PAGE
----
## Jim - Dollar is always a dollar?

You've opened up a can of worms with that

one.

I'm hardly an expert, but if we examine what Warren

Buffett does, we may get an idea.

Basically,

Buffett determines what an instrument is worth compared

to a bond. First (1) he determine's the instrument's

future worth over a period of 'x' years.

After

that (2), he _discounts_ this instrument by comparing

it to the U.S. long bond. Discounting is a method

used to compare to instruments that grow at different

rates.

If you had $100 that did not grow at all and held it

for one year, it would have a future value of $100

after that year. However, if you discounted it over one

year at 10% (akin to comparing it with a 10% bond),

you'll get something like 90 bucks ($90.91). This means

that if you wanted to have a future $100 amount in 1

year, you should only pay around 90 bucks for it

today.

Conversely, if your $100 grew 20% in one year, it would have

a future one year value of $120. Discounted by 10%,

this would yield $109.09. Again, this would mean that

if you wanted to ensure a 1 year future worth of

$120 bucks you should only pay $109.09

today.

Buffett's intrinsic value calculations is based on one

massive assumption. That is, that the U.S. long bond

yield is the best and safest long-term rate possible in

corporate America; he's probably right.

The answer

to your cash question is: it depends. It depends on

what the money will be doing after 3 months and it

also depends for how long will it be doing what it's

doing. I hope that's not too

confusing.

Basically, lets assume that after 3 months the bonds just

sit as dead cash. To determine it's intrinsic value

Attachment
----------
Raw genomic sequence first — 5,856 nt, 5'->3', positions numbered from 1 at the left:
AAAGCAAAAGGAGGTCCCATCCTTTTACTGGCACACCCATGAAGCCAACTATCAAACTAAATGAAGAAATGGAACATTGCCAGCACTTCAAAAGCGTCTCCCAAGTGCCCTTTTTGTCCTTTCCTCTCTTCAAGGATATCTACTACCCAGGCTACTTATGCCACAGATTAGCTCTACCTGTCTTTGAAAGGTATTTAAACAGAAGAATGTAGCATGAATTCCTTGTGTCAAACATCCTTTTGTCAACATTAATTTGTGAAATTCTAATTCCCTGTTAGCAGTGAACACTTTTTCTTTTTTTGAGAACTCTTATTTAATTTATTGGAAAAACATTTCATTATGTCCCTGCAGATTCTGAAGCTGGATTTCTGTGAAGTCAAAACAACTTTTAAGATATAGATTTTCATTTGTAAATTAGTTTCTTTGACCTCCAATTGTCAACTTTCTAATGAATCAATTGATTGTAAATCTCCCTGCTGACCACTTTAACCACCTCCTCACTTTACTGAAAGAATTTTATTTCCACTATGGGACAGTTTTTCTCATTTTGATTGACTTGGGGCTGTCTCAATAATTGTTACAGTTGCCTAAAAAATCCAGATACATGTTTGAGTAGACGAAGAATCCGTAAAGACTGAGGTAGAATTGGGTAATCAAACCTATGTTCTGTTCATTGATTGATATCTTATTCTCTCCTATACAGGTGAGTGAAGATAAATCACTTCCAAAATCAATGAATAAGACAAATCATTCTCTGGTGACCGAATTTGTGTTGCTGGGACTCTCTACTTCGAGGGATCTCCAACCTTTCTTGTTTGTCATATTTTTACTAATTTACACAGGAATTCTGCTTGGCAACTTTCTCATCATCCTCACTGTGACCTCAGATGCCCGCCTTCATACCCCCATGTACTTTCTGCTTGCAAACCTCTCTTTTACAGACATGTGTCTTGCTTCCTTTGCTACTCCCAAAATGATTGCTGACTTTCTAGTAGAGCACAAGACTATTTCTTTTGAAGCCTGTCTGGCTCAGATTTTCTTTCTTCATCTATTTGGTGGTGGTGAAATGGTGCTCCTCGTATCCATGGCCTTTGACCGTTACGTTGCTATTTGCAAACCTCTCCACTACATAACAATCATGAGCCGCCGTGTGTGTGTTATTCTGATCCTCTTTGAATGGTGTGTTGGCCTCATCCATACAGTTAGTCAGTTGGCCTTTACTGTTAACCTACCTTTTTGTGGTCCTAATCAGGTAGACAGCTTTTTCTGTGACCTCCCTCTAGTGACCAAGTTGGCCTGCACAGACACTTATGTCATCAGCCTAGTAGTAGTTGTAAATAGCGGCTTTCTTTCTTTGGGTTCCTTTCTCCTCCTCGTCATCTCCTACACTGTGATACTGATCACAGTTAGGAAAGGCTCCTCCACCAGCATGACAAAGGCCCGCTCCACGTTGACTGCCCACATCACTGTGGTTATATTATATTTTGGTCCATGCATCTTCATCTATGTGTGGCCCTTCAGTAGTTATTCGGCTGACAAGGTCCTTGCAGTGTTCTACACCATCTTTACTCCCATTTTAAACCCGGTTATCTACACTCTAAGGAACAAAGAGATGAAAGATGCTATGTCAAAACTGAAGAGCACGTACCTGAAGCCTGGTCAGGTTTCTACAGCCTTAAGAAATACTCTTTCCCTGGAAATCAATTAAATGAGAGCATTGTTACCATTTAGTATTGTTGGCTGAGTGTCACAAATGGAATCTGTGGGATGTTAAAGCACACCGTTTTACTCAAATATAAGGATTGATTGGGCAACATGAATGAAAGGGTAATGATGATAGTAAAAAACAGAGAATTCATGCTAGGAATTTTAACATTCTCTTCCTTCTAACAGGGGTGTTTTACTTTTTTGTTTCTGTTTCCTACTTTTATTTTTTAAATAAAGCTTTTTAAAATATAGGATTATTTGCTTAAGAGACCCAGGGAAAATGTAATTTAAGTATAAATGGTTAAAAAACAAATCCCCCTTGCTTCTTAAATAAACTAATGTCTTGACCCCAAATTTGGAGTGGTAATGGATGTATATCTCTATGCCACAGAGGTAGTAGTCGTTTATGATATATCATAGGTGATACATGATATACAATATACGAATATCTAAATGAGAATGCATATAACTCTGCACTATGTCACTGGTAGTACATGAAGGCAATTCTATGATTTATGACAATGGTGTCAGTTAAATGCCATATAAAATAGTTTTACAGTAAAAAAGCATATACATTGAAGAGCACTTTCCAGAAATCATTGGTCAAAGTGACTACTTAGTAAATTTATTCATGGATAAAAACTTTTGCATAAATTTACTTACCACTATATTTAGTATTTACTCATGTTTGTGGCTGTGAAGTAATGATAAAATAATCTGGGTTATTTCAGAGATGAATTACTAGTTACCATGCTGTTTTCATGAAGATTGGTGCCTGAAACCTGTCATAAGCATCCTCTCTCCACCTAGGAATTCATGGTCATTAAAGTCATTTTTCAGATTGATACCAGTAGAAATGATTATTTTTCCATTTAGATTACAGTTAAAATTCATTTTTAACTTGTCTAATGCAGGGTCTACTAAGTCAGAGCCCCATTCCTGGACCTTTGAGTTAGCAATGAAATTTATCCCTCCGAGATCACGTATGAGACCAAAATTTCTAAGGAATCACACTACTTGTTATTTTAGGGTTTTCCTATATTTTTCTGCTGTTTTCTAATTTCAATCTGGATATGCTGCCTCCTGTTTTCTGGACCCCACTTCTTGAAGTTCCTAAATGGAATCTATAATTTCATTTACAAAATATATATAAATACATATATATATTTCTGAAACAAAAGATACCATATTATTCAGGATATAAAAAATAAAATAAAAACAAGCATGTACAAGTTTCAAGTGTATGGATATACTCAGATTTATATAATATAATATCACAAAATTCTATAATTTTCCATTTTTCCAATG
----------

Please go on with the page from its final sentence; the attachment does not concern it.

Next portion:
after 1 year you would find the future value of a bond

that grew at 'x'% for 3 months and then grew at 0% for

the next 9 months. This would yield a future value

for one year. You can then discount (compare it with

the long bond) it back at current interest rates.

However, with such a short-term outlook the difference

between it's intrinsic value and flat $100 value will be

negligible, but over longer terms, the difference would be

tremendous.

So, in the first case where, say $100 is

growing at 10% for 3 months and then sits dead for the

next 9 months, it's future 1 year value would be

around $100 + $100 x (3 months x 10%/12 months) x 3 =

$102.50. Discounting back by the U.S. long bond (lets

assume a nice round 6%), you get an intrinsic value of

$96.70. This is after 1 year. If it sits as dead cash for

longer than 9 months, this value will drop. Alas, the

ravages of time works both ways - do nothing and your

buying power erodes.

It is probably safe to use

the long bond rate at 6% for one year because the

time span is so short. However, Buffett realizes that

_historically_ the long bond is much higher and has even been

twice as high. This would _dramatically_ change your

discounting process because a 5% yeild and 14% yeild results

in _vastly_ different intrinsic values over a long

time span - say 10 years.

Sorry for the lack of

any concrete answer. :P

JimC

The Toronto

Investment Club

http://torontoinvest.ndsn.com